I’ve always found a light shade of summer freckle on a man to be an attractive feature. Pair that with an effortless baseball cap and I’m probably halfway to love.
It’s as if I’ve formulated this notion that if you’re a freckled man, you’re an approachable man, you’re a good man; worthy of my planting a kiss on the impression the sun has left on you.
If only all that were true.
The last time I saw him he would look at me like he was trying to peel the layers of facade away from who I truly was. It had been a handful of years since then. Granted, things had changed; including my inclination to be swept up by unremarkable lovers; but he wasn’t even looking at me. I had been in the practice of peeling away my own unnecessary reservations, but I wasn’t totally void of a guard that needed to be coaxed into taking a step back and I was disappointed in his lack of effort.
“Come here, you,” he whispered emptily as he pulled me closer and kissed my neck. This was all wrong. We were supposed to be facing the other way in a warm room draped in California summer and stuffed with meaning.
I began I mourn the evolution of my mentality, because maybe it was just me. Being lost and open to letting someone catch my falling spirit had allowed me to get swept up in all that was him. I had felt like we were some sort of androgynous soul.
I tried to get back some of who I was in that California summer. Perhaps being slightly delusional would help me appreciate this unexpected second chance.
But when I locked eyes with him, I felt nothing. I was no longer pulled into what had once been the spirit of the world.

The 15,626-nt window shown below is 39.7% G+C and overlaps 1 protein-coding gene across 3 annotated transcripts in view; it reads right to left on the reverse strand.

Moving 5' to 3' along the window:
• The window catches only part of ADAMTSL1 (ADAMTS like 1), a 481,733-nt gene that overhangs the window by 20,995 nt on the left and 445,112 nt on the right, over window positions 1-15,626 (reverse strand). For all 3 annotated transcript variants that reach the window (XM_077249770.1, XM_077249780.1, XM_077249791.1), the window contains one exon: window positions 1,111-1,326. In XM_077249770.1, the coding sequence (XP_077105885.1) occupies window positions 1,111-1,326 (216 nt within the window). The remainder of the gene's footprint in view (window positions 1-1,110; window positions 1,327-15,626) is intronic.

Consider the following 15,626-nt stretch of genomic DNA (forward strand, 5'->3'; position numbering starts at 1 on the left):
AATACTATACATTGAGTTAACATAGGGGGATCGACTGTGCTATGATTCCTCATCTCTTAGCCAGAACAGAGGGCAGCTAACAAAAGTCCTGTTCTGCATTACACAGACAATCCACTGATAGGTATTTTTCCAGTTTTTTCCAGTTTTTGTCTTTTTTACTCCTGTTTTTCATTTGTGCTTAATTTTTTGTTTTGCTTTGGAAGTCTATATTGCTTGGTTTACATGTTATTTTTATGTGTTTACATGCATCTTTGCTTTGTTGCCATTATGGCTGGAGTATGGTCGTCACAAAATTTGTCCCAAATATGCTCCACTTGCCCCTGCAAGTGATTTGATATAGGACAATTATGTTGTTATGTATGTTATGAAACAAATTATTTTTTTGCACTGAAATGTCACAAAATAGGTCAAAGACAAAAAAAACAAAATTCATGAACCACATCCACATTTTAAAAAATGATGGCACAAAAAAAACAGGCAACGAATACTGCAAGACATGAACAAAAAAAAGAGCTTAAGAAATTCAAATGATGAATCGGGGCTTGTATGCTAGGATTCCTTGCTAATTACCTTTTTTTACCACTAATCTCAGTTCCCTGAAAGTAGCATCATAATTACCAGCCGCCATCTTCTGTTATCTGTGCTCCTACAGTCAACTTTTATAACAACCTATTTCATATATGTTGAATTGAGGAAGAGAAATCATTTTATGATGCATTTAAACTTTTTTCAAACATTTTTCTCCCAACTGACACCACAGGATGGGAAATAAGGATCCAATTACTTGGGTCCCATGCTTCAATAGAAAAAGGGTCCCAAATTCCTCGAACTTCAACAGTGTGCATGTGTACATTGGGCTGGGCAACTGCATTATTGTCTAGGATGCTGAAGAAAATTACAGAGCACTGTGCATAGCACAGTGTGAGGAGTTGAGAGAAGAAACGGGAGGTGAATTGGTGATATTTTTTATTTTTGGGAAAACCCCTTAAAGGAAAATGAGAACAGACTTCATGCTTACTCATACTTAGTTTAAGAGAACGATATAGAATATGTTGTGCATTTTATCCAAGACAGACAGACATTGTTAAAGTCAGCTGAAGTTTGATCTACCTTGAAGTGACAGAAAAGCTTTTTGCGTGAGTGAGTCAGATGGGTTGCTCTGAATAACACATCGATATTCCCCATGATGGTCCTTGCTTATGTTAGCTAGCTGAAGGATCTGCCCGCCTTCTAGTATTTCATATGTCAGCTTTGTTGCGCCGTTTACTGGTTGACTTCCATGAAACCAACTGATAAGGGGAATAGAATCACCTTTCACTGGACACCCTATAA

“Do you always keep your toothbrush in the shower?” She asked, noticing that this was the second time in a row this had happened.
“No, that’s one of the bad things about me.”
“That you forget it in there?”
She didn’t think that was quite so bad.
The nails are always the first to go. They peel and fall away until you decide to eventually cut them off and start from scratch.
And then you watch them grow. Eventually you think, these are definitely longer than when we said goodbye. You take care of them. They grow strong.
Someone comments on them. You then stare at them all day, admiring your work and their strength. They’re perfectly even. All the same length.
Then one breaks. You decide not to freak out. You file it back to a nice shape and notice how much shorter it looks than the others. But it’s fine; you know it’ll grow.
It’s the work crush. The one who suddenly catches your eye as he walks out to lunch and into your heart. Had you noticed him before? Maybe not. Maybe you were too busy learning the responsibilities of your job to partake in such frivolity. But suddenly he’s all you think about during the moments you come up for air amid the day’s work.
It’s the work crush. The one you daydream about while pretending he doesn’t make an appearance in your night dreams as well. You tell your friends he’s just a work crush; an innocent kind of pastime who you would never even consider touching in your real life. In reality it’s probably not healthy to be as obsessed with a person as you are with your work crush.
It’s the work crush. The one who motivates you to actually put together an outfit instead of wearing an oversized sweatshirt and leggings for five days in a row. It’s the one who has you reconsidering what a waste of effort liquid eyeliner is.
And when the work crush approaches you with a work related matter, he’s the one who gets the most thorough and expansive response as you hold back your hyperventilation.